|Recent photo of Fountainebleau and |
By Jane Feehan
Miami Beach reigned as one of the most glamorous winter playground resort cities in the U.S. during the 1950s and 60s. Big-name entertainers headlined shows at the Fountainebleau, Americana, Deauville hotels and many others on the tourist-packed barrier island.
In 1956, tourists paid up to $40 a day for a room – a lot of money then for many. And there were entertainment expenses. The Miami News reported that such expenses were not out of reach; a night on the town for two that year could be enjoyed for $20. A “Jackson” or “double saw-buck” could cover any nightclub show, including taxes, tips and car valet – and a not-so-fancy-but-satisfactory-dinner.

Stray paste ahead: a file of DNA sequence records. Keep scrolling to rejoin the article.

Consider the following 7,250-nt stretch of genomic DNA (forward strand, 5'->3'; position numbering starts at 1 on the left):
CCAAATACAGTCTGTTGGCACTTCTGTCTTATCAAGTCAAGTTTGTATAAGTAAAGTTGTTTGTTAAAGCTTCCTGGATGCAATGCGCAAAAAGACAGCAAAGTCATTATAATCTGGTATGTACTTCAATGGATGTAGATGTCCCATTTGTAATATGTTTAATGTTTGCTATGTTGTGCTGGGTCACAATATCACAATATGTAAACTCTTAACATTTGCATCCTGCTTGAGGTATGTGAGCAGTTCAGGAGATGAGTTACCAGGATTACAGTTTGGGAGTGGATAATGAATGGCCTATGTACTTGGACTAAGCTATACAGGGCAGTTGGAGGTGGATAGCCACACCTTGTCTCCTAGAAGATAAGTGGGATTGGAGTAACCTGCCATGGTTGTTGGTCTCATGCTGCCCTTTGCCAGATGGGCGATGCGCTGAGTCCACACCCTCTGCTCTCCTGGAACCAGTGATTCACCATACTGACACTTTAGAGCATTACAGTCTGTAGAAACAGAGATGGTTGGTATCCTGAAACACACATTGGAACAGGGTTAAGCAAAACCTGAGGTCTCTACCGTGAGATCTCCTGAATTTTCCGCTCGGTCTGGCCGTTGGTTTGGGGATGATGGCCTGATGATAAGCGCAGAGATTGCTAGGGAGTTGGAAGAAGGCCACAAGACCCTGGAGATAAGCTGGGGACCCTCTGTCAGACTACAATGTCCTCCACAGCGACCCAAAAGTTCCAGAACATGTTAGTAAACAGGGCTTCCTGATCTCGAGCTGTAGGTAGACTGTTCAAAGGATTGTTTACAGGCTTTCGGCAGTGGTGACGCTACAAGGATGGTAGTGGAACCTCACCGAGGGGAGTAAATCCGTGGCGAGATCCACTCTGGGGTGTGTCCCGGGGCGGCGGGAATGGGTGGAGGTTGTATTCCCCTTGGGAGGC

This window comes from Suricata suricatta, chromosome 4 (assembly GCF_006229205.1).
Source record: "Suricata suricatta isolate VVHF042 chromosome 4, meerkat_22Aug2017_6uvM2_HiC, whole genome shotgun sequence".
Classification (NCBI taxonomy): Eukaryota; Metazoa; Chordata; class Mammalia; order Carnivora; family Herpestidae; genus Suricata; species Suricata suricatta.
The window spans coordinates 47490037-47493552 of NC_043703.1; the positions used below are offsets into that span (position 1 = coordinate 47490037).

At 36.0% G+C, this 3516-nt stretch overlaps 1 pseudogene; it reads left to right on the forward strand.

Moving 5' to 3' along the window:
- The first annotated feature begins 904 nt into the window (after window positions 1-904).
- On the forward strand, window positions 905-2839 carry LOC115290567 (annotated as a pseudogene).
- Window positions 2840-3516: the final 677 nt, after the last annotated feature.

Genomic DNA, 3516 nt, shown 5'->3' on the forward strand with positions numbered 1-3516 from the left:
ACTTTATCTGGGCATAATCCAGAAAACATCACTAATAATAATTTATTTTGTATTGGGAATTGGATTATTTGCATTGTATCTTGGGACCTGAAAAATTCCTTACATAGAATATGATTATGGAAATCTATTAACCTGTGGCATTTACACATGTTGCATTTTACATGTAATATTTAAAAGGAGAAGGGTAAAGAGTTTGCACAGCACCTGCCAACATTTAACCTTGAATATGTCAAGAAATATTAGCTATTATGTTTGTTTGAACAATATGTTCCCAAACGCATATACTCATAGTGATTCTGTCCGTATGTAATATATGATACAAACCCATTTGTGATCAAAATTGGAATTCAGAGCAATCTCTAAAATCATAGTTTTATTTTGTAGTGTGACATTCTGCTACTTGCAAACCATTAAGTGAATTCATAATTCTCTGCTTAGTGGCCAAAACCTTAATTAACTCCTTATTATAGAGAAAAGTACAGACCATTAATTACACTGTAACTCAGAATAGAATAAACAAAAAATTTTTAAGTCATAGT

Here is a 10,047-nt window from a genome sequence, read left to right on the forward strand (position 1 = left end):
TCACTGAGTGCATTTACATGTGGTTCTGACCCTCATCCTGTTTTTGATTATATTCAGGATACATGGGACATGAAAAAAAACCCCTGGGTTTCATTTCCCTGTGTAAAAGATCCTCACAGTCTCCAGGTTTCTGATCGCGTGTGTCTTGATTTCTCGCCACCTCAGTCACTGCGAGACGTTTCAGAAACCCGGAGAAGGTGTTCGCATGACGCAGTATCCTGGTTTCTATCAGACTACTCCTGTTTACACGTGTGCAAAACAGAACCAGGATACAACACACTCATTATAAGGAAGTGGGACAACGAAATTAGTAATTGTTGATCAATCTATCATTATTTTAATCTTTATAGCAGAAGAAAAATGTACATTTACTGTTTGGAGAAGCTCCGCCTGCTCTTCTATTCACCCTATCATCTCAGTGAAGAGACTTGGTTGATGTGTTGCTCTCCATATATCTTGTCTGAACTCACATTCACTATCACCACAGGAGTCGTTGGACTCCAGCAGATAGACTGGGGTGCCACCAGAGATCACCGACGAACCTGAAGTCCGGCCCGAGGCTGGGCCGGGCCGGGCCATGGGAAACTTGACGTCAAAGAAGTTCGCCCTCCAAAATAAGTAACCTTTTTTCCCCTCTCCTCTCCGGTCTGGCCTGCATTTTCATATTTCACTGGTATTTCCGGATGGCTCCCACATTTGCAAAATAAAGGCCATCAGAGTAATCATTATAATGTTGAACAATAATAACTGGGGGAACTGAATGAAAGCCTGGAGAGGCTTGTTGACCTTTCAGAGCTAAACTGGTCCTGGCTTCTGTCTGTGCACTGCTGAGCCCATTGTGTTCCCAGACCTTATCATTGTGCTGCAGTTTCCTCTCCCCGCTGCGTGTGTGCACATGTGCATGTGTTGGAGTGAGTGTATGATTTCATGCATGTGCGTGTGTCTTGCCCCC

The Latin Quarter on Palm Island, run by Lou Walters (Barbara Walters’ father), charged $6.50 per person, during weekdays - a dollar more on weekends - for a drink and meal. That included a two-hour show. Taxes would run about $1.40; a tip would tally up to 20 percent. Set aside 75 cents or a dollar for the valet and violà – a night out on the town (dancing, too) for about $20. Other places were cheaper.
The Godfrey Lounge at the Vagabonds Club, where Woody Woodbury headlined before his Fort Lauderdale days, charged $5.75 for a drink and dinner for one. For those not interested in dinner, the Fountainebleau charged a $7.00 or two-drink minimum per person. The Sans Souci asked for a $2.50 or $3.50 drink minimum.
And, there were many clubs and other venues that required no minimum to see a top-notch show. A long roster of entertainers included Milton Berle, Donald O’Connor, Myron Cohen, Joe E. Brown and Cyd Charisse. Those were the days ... that ended.
Miami News, Jan. 22, 1956
Tags: Miami Beach during the 1950s, Miami Beach history, Florida film researcher, historical researcher